Zimbabwe News and Internet Radio

Hopewell Chin’ono: Imagining a better 2019 and reforming our media landscape into the 21st Century

By Hopewell Chin’ono

Yesterday was 2018 and today is now 2019 and yet the difference feels the same, yes it will be unless we do something about it.

Hopewell Chin'ono
Hopewell Chin’ono

It is a bit like having a beautiful intelligent woman in your life, you have to look after her, nurture her and appreciate her so that she keeps glowing or you will lose her to a better man.

Alternatively, she will stay and her ruined-self and you too will continue living a miserable broken life with no sign of happiness in sight at all.

At times you will realize after she is gone that you made a huge mistake, a terrible one, and that you should have done more to keep her.

After realizing your mistake and hoping that it is not too late, you will ask her to give you another chance, a second chance.

If she is a smart woman, she will ask to see your sincerity through your actions and not just mere talk time.

Men are blessed with the gift of the gab and many of us deploy it with terrible consequences, but it is our actions that will ultimately matter.

That is where President Emmerson Mnangagwa and his team are today, on this very first day of the year, they spoke a good game, they now need to deliver.

Everyone else is waiting to see if they mean what they said or if it was just a ploy to get the girl back with the help of some sweet nothings and carry on as usual, a back to the future scenario.

When Robert Mugabe was removed from power in November of 2017, I made a conscious decision to support the transition because I realized that there was no other alternative to the new outcome, it was an inescapable reality.

The soldiers had intervened and removed the figurehead of our biggest headache, Robert Mugabe, why would I not support that momentous and historical act of defiance by the army against Mugabe’s lunacy.

The thousands who marched for days on end side by side with the army shared my view too, you probably did unless if you were sympathetic to G40 or if your were part of it.

The transition from Mugabe’s leadership happened and we now had a “newish” team in place but not exactly what we would have wanted, but I also understood that the new President had to work with what he had in the interim.

I supported the country’s efforts to move ahead and away from the stagnant Robert Mugabe days of terror, repression, economic melt down, selfish inward looking, international isolation, unprecedented corruption and gross incompetence.

I also understood that a new President could not just come into office and remove the whole system at once with an election in sight a couple months from his initial inauguration in November.

He would have been sabotaged from within his party and civil service if he had done so, so he had to move slowly.

I critiqued both sides, ZANUPF and MDCA and for the first time, the opposition MDCA had a new leader in Nelson Chamisa, they were subjected to unprecedented scrutiny as it should always be.

Chamisa’s supporters didn’t like it, they accused me and others who applied critical thinking of being pro-Government each time we questioned their decisions or lack thereof, they were not used to being asked tough questions.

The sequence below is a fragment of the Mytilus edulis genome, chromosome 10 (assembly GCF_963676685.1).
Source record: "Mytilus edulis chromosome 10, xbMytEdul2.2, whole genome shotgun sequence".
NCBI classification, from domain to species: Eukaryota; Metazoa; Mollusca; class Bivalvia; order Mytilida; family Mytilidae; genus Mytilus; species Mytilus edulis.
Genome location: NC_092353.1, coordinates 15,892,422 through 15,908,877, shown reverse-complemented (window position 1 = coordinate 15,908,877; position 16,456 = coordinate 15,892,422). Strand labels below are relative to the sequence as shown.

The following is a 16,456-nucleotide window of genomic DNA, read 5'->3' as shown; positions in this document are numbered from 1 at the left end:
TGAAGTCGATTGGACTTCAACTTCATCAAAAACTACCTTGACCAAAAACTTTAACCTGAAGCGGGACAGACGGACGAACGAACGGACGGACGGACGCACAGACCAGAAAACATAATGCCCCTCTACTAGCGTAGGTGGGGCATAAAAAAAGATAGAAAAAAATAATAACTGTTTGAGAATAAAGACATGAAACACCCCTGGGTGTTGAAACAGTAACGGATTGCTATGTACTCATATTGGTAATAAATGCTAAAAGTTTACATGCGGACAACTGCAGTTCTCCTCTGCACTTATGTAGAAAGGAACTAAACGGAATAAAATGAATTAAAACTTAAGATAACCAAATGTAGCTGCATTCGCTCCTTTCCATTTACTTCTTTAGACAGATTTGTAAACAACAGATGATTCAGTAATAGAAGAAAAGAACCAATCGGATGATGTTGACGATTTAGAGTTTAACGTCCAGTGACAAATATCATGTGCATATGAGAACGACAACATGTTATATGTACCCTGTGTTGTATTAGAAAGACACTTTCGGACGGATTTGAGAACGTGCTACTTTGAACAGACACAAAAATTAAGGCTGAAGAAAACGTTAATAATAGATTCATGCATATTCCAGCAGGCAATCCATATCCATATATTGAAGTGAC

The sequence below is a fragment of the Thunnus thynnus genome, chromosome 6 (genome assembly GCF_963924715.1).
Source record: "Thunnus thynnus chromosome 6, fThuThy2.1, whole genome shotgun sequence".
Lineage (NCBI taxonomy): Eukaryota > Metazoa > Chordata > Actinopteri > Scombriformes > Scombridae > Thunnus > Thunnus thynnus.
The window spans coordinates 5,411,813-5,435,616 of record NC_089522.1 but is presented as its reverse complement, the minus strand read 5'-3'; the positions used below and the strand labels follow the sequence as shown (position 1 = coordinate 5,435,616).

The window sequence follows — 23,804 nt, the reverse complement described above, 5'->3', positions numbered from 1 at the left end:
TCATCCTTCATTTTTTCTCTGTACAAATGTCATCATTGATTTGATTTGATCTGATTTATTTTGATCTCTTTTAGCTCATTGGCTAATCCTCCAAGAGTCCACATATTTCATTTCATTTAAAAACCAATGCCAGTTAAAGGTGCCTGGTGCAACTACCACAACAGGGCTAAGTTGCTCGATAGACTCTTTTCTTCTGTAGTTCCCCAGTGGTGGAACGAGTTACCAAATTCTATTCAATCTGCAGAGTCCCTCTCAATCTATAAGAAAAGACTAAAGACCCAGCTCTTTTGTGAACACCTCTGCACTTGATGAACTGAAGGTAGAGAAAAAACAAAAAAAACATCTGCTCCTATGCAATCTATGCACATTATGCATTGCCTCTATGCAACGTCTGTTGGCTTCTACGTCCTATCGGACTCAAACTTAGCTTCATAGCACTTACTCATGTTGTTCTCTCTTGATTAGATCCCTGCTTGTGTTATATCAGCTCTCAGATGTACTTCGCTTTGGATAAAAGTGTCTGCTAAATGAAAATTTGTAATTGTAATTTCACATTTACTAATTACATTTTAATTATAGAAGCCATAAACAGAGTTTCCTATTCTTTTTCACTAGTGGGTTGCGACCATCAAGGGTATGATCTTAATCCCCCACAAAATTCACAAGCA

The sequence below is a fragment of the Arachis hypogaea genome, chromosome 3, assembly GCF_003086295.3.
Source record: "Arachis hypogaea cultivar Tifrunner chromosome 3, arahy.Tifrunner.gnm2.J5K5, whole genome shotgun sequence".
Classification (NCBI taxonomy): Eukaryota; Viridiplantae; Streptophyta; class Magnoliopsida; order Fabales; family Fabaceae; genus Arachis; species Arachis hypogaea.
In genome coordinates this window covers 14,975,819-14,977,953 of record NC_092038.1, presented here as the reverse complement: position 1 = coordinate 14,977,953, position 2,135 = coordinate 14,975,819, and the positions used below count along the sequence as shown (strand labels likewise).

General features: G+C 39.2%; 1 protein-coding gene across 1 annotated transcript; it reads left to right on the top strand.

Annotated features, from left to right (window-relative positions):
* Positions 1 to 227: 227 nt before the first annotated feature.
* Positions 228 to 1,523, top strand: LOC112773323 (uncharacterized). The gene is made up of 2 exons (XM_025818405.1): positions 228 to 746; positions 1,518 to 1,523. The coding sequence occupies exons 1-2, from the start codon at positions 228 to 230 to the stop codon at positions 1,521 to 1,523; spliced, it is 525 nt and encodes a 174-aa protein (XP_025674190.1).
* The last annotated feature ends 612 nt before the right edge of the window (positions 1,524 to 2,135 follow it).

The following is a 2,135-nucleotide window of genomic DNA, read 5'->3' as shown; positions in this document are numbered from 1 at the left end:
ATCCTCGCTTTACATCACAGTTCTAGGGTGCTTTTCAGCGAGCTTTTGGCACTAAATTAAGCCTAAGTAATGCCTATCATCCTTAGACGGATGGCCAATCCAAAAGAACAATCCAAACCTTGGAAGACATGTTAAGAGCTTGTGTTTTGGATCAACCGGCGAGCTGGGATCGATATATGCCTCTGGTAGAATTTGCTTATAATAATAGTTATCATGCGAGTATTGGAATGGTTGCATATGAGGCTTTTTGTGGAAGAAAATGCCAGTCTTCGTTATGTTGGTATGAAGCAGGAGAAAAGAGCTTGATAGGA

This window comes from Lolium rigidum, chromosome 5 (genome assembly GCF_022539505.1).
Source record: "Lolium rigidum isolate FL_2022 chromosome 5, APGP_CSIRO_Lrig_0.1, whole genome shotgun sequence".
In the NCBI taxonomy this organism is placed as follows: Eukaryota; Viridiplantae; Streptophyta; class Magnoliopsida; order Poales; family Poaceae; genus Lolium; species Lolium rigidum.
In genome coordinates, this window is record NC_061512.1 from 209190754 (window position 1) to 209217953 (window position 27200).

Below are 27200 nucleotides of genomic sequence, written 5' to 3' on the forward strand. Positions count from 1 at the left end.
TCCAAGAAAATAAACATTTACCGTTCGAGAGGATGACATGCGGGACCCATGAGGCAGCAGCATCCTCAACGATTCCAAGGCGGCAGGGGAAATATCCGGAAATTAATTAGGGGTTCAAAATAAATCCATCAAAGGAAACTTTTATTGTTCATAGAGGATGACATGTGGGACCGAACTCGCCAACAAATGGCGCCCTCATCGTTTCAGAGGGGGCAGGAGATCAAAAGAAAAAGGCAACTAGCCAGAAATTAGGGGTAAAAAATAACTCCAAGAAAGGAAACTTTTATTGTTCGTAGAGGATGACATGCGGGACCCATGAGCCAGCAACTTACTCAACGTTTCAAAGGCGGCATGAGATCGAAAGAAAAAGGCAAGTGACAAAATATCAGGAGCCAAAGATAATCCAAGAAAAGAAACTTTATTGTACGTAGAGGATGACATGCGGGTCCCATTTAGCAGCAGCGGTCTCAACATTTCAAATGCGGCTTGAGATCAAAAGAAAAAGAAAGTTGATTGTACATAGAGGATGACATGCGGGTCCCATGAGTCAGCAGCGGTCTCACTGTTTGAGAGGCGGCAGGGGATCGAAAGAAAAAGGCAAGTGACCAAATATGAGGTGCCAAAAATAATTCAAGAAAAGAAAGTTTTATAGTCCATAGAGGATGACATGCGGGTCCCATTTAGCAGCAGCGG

I am not one to just criticize without reason, I also come with solutions but it is up to the other part to take them or not, I do so as a patriot not a party man.

In a democracy, that is how it should work, the opposition comes under heavy scrutiny because they are offering to lead and be different from the current lot.

We asked how different they were from ZANUPF when they started openly using violence and misogyny in their election campaigns?

Those questions were perceived to be anti-MDCA and anti-Chamisa, but as a well-trained journalist, I ignored the political noise and focused on the issues.

The other side also accused me of having an agenda when I exposed scandalous behavior and corruption by folks like Supa Mandiwanzira and Joram Gumbo.

It is part of being a journalist, I do this for free to create a well informed national dialogue, I make documentary films for a living and could have stayed home and watched from the sidelines!

However countries are not built by foreigners, they are built by those who live in them, so it is people like myself and yourself that must make sure that we work for the Zimbabwe that we want to see and bequeath to our children.

In my analysis I predicted that the MDCA would lose the elections because they fielded double candidates, had no structures in rural areas where one needs to win if they are to take parliament and the Presidency.

They couldn’t win without the needed electoral reforms many of us correctly argued, many folks in the opposition were unhappy with that critique including the ZANUPF rejects who had now teamed up with a desperate MDCA getting an incredulous endorsement from Robert Mugabe.

They attacked anyone who dared to raise anything they didn’t want to hear, the language was uncouth and was underpinned by lies that people like Jealousy Mawarire continue to peddle to this very day.

The opposition lost the election as I had predicted, but they argued that they had won the Presidency, but unfortunately for them, the constitutional court ruled otherwise.

When you sign up to processes and they go against you, regardless of how you think they are flawed, you have only one choice, to accept the judgment of the court and live to fight another day.